I believe a final super-category outside of survival, procreation, time and experiences  is power. Because without power, we cannot control our behaviour. We cannot determine how we use our time. Power enables us to shape our environment in a way which further aligns with our goals in survival, procreation, and stimulating our senses. Without power, we can’t use our time. Freedom in my eyes — one of the key dimensions to success in life — is a combination of time and power: the ability to do what you want whenever you want.

Applying those thoughts
You go to the doctor to ensure you are healthy: that’s survival. But you go to the dermatologist to clear that awkward (but harmless) skin imperfection on your face: that’s your desire to remove an impediment to your status in society, which amongst other things, can impact your ability to procreate. You purchase a car so that you can experience more in life, buy time so that you can do more, and give you a rush due to the sensory excitement of driving — but potentially also to have status which will lead to better procreation opportunities.

In my eyes, of all the things I mentioned above, the ultimate of all value is survival and procreation. To say purchasing time is the ultimate, is not true because it’s simply a means to an end. But time, despite this, is probably the most significant of all the factors for what we purchase. If you dedicated you life to one goal, arguably you will be able to get access to that prize. But it could take years, require other people to assist — purchasing access provides value. Think of how advertisers purchase space in publications: they purchase access to an audience that has taken many years to develop by the mast head. (But if the company, like how Apple has, invests in building its own brand and audience — the need to advertise and access those audiences becomes less necessary.)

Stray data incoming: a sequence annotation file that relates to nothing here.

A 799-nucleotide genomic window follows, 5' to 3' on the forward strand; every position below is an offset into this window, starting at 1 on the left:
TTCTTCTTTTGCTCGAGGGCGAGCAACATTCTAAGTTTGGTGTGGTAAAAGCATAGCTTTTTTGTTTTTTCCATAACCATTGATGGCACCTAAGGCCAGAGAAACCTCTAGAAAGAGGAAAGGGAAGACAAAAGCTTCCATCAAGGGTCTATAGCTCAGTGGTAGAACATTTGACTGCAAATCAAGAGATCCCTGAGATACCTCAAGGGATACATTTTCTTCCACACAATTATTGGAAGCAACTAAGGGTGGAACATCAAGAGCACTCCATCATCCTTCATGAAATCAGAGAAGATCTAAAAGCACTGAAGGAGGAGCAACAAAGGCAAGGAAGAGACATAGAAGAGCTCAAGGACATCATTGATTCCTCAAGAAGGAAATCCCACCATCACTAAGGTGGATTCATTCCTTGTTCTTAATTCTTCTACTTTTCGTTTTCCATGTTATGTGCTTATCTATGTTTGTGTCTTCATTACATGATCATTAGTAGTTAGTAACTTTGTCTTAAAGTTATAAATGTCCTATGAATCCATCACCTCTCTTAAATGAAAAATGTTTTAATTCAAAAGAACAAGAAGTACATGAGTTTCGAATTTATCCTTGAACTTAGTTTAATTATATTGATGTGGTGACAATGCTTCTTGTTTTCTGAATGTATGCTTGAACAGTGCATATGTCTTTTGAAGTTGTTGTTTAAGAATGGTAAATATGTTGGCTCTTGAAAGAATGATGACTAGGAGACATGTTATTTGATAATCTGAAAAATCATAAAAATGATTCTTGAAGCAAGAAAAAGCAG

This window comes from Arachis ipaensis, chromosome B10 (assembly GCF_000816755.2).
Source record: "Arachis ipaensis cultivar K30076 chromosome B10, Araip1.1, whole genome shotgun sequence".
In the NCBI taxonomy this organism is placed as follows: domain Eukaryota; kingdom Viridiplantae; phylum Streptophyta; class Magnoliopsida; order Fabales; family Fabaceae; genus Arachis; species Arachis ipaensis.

I mean hey, who needs to purchase more time when you can survive, procreate, and have your senses stimulated with the power to do so as you please? Well, of course we wil always feel like we need more time: because we will never get enough of a good thing. And which is why time dominates our purchasing decisions.

What do we need money for?
Now let’s me ask that question again: if I was to give you $100,000 for the labour you went through to read this post — what would you spend it on? And when you’ve answered that, is money necessary for you to achieve that?

If money is the goal in your life, then maybe you’ve drunk too much cool-aid from the economists who have mistakenly identified the basis of aggregate demand. Which is done on the assumption that humans have unlimited wants and are only limited in achieving them due to scarcity in supply. And short of disputing the fundamental problem in our society, which is based on an inappropriate theoretical understanding of what us human’s desire in life, just remember this one indisputable fact: money purchases value, but money doesn’t create value (in the ultimate sense).

Benjamin Franklin made the observation that time is money, which as a cliche, is to mean your time is valuable like how it is to making money. I wonder though when he said it, he actually called it out for what it really is.